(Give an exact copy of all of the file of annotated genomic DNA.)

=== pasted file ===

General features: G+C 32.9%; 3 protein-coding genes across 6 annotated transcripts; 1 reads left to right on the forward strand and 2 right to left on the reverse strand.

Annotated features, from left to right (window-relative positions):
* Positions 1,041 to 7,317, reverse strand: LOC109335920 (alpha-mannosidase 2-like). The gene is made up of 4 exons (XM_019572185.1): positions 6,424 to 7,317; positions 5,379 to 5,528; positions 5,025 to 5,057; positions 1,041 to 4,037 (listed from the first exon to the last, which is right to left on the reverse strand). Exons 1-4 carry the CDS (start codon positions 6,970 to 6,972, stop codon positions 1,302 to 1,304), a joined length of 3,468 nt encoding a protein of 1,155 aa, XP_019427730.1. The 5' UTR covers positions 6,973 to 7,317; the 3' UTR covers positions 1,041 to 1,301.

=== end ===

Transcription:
General features: G+C 32.9%; 3 protein-coding genes across 6 annotated transcripts; 1 reads left to right on the forward strand and 2 right to left on the reverse strand.

Annotated features, from left to right (window-relative positions):
* Positions 1,041 to 7,317, reverse strand: LOC109335920 (alpha-mannosidase 2-like). The gene is made up of 4 exons (XM_019572185.1): positions 6,424 to 7,317; positions 5,379 to 5,528; positions 5,025 to 5,057; positions 1,041 to 4,037 (listed from the first exon to the last, which is right to left on the reverse strand). Exons 1-4 carry the CDS (start codon positions 6,970 to 6,972, stop codon positions 1,302 to 1,304), a joined length of 3,468 nt encoding a protein of 1,155 aa, XP_019427730.1. The 5' UTR covers positions 6,973 to 7,317; the 3' UTR covers positions 1,041 to 1,301.